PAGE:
Making Self-Pay Strides in Emergency Medicine

By Mark Owen, Emergency Medicine Division, PayorLogic
Twitter: @PayorLogic

With health insurance premiums already increased for 2017, providers are feeling the pinch of a patient population that can’t afford to pay for care. Emergency physicians suffer the highest rates of uncompensated care for uninsured and underinsured patients, according to the American College of Emergency Physicians. Furthermore, emergency physicians and their billing companies often receive incomplete patient and insurance information, making the submission of clean, accurate claims a struggle for every emergency services provider.

To stem the rising tide of bad debt accounts and the productivity loss physicians face when trying to manage them, providers are exploring new ways to streamline the entire process. One successful approach is to move the collection of demographic, insurance coverage and propensity-to-pay information to the front of the emergency medicine process.

Arming staff with technology and data before the patient is discharged from the emergency department mitigates billing and collection issues. This is especially true for self-pay visits. A proactive approach helps emergency providers secure the funds due to them sooner rather than later, saving time and money for back-end staff.

Assessing Self-Pay Up Front
Several core attributes influence collection performance. Netting as much data as possible on patient financial standing and payment options (Medicaid, commercial insurance, self-pay) is the most effective plan for payment recovery. Third-party patient demographic and insurance data fact-checking resources help emergency practices execute at the point of care.

Real-time Insurance Discovery and Verification
Accurate Health plan verification is one of the biggest determining factors in healthcare reimbursement. Insurance discovery technology identifies possible avenues for coverage by tapping into national insurance databases. Emergency medicine practices can often determine if the patient could qualify for financial assistance, such as Medicaid, that they may not be taking advantage of today.

Real-time verification determines coverage details up front and reinforces clean claim submission. What used to be possible only on the back-end, can now be accomplished immediately. Real-time verification can mean payment in days instead of waiting weeks or months. Real-time demographic corrections also save on collection costs.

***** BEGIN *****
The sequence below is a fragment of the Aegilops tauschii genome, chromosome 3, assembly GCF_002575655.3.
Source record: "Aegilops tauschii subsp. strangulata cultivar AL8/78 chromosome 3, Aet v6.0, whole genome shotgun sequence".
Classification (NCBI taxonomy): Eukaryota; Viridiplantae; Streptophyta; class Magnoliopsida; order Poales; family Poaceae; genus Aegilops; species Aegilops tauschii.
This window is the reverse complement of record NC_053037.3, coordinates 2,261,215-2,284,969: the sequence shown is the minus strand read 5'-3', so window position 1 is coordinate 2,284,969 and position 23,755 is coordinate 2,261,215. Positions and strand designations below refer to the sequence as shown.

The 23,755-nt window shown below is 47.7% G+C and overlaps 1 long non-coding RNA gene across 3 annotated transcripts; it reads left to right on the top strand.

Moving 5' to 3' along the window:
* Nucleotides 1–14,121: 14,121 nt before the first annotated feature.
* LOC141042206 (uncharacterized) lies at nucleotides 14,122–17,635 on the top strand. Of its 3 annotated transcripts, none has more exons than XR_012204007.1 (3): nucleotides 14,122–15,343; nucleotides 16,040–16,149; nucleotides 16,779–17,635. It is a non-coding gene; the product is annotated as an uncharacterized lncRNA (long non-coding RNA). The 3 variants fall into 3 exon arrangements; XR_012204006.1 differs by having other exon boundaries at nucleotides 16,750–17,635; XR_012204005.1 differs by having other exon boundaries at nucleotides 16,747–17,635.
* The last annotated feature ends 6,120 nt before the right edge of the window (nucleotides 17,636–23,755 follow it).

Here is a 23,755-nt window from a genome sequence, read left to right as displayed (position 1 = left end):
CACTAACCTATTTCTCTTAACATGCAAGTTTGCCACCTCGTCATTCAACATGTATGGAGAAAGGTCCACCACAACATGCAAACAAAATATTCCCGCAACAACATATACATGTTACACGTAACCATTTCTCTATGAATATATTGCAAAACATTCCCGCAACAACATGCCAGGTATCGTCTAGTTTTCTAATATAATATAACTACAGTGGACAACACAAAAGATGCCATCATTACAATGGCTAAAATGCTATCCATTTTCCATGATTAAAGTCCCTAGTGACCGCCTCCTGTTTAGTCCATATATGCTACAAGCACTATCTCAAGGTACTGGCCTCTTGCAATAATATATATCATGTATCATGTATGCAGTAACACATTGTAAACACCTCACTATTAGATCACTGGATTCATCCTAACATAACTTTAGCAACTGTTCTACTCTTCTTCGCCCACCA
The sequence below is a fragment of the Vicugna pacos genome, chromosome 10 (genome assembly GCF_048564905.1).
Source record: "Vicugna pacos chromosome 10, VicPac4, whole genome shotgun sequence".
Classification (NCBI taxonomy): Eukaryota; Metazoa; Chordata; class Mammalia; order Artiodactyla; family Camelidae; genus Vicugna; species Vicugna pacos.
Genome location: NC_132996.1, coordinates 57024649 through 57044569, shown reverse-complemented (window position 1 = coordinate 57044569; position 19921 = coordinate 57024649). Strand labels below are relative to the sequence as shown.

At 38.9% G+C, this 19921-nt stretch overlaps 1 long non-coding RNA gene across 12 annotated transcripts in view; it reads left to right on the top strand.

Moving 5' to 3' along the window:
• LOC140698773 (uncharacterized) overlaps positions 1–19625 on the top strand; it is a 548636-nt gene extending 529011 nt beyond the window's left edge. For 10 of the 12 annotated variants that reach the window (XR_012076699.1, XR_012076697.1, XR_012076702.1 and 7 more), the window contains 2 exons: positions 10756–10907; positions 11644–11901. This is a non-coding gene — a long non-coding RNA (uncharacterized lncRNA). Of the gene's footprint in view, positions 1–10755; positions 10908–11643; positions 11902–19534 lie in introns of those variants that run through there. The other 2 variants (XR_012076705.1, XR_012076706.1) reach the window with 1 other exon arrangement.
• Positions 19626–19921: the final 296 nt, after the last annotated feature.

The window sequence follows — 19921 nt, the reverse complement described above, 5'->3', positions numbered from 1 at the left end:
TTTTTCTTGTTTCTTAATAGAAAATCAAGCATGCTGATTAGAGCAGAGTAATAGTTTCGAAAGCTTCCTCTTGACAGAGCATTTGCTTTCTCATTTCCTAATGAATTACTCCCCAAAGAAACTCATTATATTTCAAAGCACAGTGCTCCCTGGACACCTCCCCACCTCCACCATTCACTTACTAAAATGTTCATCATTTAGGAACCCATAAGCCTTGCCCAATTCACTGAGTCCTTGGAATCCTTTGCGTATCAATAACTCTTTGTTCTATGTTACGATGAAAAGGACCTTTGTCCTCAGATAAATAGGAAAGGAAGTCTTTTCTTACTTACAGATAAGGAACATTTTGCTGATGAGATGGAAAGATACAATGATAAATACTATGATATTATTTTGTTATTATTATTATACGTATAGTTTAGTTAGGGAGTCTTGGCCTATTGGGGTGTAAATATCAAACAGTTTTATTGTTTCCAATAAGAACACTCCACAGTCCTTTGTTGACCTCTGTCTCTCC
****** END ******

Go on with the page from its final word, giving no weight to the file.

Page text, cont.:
Onsite Self-Pay Analysis
In the absence of insurance, patients’ accounts are segmented based on propensity-to-pay data, and sorted into different buckets for billing staff. Patients with a high likelihood to pay based on income and credit scores should be set up on payment plans. The same data also pinpoints patients that may qualify for hardship or charity discounts. By segmenting accounts early in the revenue cycle, fewer cases are sent to collections vendors.

Specific focus should be paid to patients above Medicaid qualification but under the poverty level. Emergency practices can individually target these patients with customized discounts and payment programs without advertising to the entire patient population, which might entice others to apply unnecessarily.

Demographic Data Upkeep
Making sure that patient demographic data such as contact information, date of birth and social security number is accurate and up to date also streamlines the billing process. Less returned mail, fewer claim returns and lower billing costs are three benefits of maintaining accurate demographic data. Many resources are available to verify demographic data and help emergency practices stay on top of this information.

Bolstering Collections on the Back End
While a proactive approach to patient data management can be a key driver in avoiding payment roadblocks early on, patient data also bolsters revenue recovery on cases that do inevitably make it to collections. Emergency service providers can use patient insight to:

  • Establish collection service management tiers (likely to pay, slow paying, non-paying, etc.) to send “never likely to pay” cases directly to collections or bad debt write-off.
  • Make outbound calls to debtors to promote patient-tailored collector approach and positioning with predetermined patient targets.

With high-deductible health plans on the rise, implementing a strategy to rein in self-pay issues will be increasingly imperative to revenue capture and recovery in emergency medicine. By establishing best practices to manage patient billing data early on, providers stand a much greater chance of controlling revenue loss and making financial ends meet.

This article was originally published on PayorLogic and is republished here with permission.